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Cheap, Easy Biosurveillance

November 29, 2007 This post from BoingBoing Gadgets has been sitting in my “toblog” pile for more than a month, but it doesn’t make it any less cool. A company called DataDyne has put together an open source software package for collecting epidemiological information in the field.  Yes, I know that there are literally hundreds of similar products out there, but this one has a couple of unique selling points that set it apart from the crowd, and make it something to keep an eye on.  I’ll first give a quick overview of the software, its uses and its benefits, then I’ll talk a little bit about why I find this tool so interesting.

EpiSurveyor differs from other data collection tools in a few key ways.  One, it’s open source.  Anyone can take it apart and put it back together, improve it, re-package it, whatever.  No more depending on consultant’s enterprise “solutions” that seem to cause more trouble than they’re worth.  Two, it’s packaged to work on mobile devices.  Yes, I know, like every other data collection tool – but not exactly.  This one works on cell phones, yes, regular old cell phones like the one in your pocket right now.  Like most of those “solutions,” it does enable you to download your data to a central repository, so you can avoid data entry hassles, but doesn’t require you to come back to the office, plug the device in and begin the download.  Nope, this one send the data over SMS, yes, the same old text messaging that your kid does that’s killing your cell phone bill every month.  I haven’t read enough about security, but I imagine that if all the program sends is answer selections (e.g. 1,1,3,4,2,2,2,4,1, etc.) security is no problem because the data is useless without the key.  And as we know from earlier disasters, text messages get through when normal cell conversations cannot.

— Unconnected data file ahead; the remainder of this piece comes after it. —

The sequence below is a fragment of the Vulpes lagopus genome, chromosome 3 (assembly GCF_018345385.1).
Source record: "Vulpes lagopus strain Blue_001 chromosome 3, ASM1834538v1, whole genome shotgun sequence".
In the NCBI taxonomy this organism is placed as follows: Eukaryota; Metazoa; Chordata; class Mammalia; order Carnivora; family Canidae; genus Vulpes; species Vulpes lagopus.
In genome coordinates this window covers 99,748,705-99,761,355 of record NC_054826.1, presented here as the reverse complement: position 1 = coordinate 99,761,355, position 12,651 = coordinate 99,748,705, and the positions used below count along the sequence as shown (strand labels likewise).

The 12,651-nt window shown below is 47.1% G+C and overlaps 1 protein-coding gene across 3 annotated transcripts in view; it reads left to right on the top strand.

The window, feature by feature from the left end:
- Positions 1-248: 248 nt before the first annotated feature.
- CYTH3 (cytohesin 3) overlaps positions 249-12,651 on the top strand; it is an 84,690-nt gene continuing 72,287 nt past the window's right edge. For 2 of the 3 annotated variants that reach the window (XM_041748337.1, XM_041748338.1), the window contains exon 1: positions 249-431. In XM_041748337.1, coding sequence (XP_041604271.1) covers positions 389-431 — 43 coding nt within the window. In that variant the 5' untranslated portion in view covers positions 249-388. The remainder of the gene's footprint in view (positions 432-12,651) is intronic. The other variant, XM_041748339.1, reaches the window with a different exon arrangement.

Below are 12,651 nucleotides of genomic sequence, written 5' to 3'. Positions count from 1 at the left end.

Right now the program is being used, and marketed, as a tool to collect epidemiologic and surveillance data in developing nations.  There’s a heartwarming story about malarial drugs and Zaire to illustrate that point.  I, however, think this tool could be used for so much more than that.

Now, you’ll remember that biosurveillance is a pretty big deal in today’s post-9/11 world (which frankly doesn’t make any sense – it’s always been a big deal, it’s just that the federal government finally realized it); if not, just see my posts on NBIS and HSPD-21.  Tools like EpiSurveyor give us the opportunity to collect biosurveillance data.  Right now it’s being marketed to developing nations, but there’s no reason that it couldn’t be used in rural parts of states, small cities and hell, even large cities to collect surveillance data.

Instead of having disease investigators go out with stacks of paper (which still, frighteningly still happens across this country) or specialized equipment, why not send them out with a regular old cell phone, complete the interview and have it directly uploaded to the health departments servers?

And that’s just the easy “other” application.  Why not use it for contact tracing; or TB regimen assurance; or, and this is where the DHS/CDC/HHS funding comes in, panflu quarantine assurance, or contact tracing, or on scene triage of a terrorist attack (think of a health department employee at each emergency department “texting” in victim symptoms so that someone is getting an overall view of the symptoms – in real time – so as to identify any bio-attack as it’s happening)?  It’s an open source program so anyone can reconfigure it for their particular need and release it for other organizations to upload and start working with it.

Intrigued?  Want to give it a whirl?  Head to the Datadyne website and download a fully functional copy of EpiSurveyor.

The BoingBoing article talks about the need for Datadyne to make some money off of this, and I think that long-term homeland security/panflu monies would totally be one way to go.  If some enterprising reader wants to take a stab at this and let the EpiSurveyor folks know that you’re doing a proof of concept, I’m sure they’d be excited and happy to help.

Promotional photo courtesy of

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